Why Writing Well is Important… Even for Photographers.
Such a great deal of our business is centered on writing. Emails, blog posts, bios, website content, marketing pieces, invoices, proposals, etc. If your writing skills aren’t up to par, you could turn off potential clients with poor grammar, spelling or even lazy writing.
Take a look for yourself and see how many blog posts you’ve written lately that are half-ass’d attempts at scrawling something out as quickly and painlessly as possible. (I’m looking at you Wedding Photographers).
I must have read at least two hundred wedding blog posts that follow this general pattern:
“I just shot a wedding this past Saturday that was to DIE for. Jane was SO beautiful in her dress and Jack looked so handsome. They’re such an amazing couple, and I was so honored to be there and take part in such a big moment of their lives.
Here’s the photos. Hope you like them.”
And have you all even looked at your “About” pages? Most of them look like they were taken from the same template.
Your writing style doesn’t have to win awards for style, but if you spend some time with it, and translate the creative juices you use for photography into your writing, you can come away with something far more original, and vastly improved.
For example, look what San Luis Obispo Wedding Photographer, Ken Kienow did with his About page. What’s unique about it, is that it’s simple, but written well, and more important, it’s from his heart.
Writing is a skill, and I promise it can be improved.
Ernest Hemingway once said:
“It’s none of their business that you have to learn how to write. Let them think you were born that way.”
It won’t be an overnight phenomenon, but put a little extra effort into your writing from this day forth. Create a backstory from your life experience for your next blog post so that people can not only experience your fantastic photos, but also create their own unique picture of what it was like to be there. One of my own personal favorite blog posts was from my best friend’s wedding in which I was a groomsman and I weaved one of my travel adventures into a special moment that we all shared. Can you bring something from your own history to your blog posts?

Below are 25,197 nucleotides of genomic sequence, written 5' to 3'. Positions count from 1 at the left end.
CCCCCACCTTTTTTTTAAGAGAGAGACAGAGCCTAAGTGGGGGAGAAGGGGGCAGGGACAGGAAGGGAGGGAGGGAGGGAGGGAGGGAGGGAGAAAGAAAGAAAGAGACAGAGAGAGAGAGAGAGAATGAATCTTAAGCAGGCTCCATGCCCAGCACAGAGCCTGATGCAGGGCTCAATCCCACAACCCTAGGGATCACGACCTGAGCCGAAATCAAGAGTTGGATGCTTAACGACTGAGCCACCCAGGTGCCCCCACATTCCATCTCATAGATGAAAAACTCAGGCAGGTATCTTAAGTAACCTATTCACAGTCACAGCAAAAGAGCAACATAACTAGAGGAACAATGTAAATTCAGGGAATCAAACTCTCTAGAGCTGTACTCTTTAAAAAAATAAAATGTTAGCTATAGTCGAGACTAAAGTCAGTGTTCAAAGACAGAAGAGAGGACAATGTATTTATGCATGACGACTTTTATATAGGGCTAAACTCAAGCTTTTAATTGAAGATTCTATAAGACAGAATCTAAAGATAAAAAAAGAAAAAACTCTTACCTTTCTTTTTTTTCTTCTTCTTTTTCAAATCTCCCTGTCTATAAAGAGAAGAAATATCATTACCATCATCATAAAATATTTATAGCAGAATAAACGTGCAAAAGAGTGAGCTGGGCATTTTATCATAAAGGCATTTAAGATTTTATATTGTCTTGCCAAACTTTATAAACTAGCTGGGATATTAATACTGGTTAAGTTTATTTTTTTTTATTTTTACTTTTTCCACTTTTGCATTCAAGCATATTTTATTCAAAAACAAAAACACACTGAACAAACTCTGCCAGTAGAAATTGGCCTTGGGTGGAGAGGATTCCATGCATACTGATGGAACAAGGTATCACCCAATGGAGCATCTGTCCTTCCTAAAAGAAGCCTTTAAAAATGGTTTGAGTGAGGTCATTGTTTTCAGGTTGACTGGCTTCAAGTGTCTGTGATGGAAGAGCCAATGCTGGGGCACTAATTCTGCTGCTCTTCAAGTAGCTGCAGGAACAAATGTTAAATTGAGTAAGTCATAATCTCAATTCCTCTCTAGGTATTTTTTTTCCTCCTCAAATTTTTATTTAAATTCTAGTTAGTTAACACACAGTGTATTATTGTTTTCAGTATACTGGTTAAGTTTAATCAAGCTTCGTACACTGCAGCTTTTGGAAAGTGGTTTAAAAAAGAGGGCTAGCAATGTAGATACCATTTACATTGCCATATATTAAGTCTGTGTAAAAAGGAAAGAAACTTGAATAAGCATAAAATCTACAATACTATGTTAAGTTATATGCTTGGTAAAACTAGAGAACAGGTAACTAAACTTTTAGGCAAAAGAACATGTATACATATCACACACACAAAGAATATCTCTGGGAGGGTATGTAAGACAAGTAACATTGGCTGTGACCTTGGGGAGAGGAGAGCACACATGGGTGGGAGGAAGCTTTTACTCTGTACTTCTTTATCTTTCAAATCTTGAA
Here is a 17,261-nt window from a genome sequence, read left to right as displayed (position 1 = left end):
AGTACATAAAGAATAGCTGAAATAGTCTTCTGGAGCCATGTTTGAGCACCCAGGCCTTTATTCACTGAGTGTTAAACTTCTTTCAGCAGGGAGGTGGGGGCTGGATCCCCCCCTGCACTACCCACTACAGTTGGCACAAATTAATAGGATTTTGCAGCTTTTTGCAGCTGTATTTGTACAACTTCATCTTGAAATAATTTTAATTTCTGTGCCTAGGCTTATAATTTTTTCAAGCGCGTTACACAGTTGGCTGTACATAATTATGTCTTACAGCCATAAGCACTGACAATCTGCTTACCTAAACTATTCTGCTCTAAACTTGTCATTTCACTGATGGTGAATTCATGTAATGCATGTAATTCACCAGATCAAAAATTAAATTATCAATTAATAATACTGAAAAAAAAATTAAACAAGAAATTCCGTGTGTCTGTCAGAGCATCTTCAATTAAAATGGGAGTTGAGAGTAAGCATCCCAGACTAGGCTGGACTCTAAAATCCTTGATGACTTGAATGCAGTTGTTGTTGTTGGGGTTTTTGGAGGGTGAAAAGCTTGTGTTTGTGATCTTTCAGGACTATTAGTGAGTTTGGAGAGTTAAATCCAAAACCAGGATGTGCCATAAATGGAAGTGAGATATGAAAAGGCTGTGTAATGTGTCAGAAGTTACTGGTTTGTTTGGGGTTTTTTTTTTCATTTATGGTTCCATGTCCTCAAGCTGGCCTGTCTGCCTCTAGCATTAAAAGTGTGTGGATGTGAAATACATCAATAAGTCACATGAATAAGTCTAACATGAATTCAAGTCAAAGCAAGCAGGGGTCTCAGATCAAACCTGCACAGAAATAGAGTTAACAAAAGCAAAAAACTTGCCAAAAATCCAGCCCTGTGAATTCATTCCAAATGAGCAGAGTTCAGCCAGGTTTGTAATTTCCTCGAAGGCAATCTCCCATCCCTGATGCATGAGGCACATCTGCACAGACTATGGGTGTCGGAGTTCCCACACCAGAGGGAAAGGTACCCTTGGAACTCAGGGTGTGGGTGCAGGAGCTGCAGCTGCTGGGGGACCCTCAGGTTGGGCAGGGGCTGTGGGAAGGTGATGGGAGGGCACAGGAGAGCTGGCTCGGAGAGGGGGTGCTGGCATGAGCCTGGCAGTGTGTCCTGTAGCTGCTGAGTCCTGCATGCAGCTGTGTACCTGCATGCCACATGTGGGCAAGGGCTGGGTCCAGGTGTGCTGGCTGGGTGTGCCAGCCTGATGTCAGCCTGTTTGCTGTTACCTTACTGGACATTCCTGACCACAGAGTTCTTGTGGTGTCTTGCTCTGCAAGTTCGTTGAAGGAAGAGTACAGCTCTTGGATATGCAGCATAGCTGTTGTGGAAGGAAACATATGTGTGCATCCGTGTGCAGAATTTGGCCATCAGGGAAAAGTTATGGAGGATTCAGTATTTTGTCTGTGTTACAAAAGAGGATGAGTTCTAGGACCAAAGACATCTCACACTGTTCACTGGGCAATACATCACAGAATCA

Work on it. Push yourself. And in the meantime learn some writing skills. There are great books out there to read and improve. Here are a few:
- The Elements of Style by William Strunk and E.B. White.
- Bird by Bird: Some Instructions on Writing and Life by Anne Lamott
- On Writing Well by William Zinsser
- On Writing by Stephen King
I read Elements of Style 18 years ago and I believe it should sit next to everyone’s computer right alongside a Thesaurus. It’s a very quick read and it will point out many of the common misuses of English that people tend not to catch such as: “there, they’re and their,” “lose, as opposed to loose,” and the dreaded “its/it’s” problem.
The book will also cover other grammatical and sentence structure errors that make the difference between being taken as an intellectual, or …the opposite of that.
The other books can take your skill of writing to levels that you would never have imagined.
In closing, remember:
- When so much correspondence is focused on email and the internet, the way you write creates an indelible impression, on others, about you.
- Stretch your imagination. You don’t have to hit “Publish” or “Send” when you’re done writing. You can save drafts and come back to it later.
- If you take on the challenge of boning up on your writing chops you will have a tremendous advantage over those that resist and are left behind with their poor writing skills.
Grammar and writing is one of those funny things where it only stands out to people if it’s bad. And it’s a terrible thing to say, that if you develop your skills as a writer, you’ll turn off fewer people.
But that’s the truth. So learn to write well.
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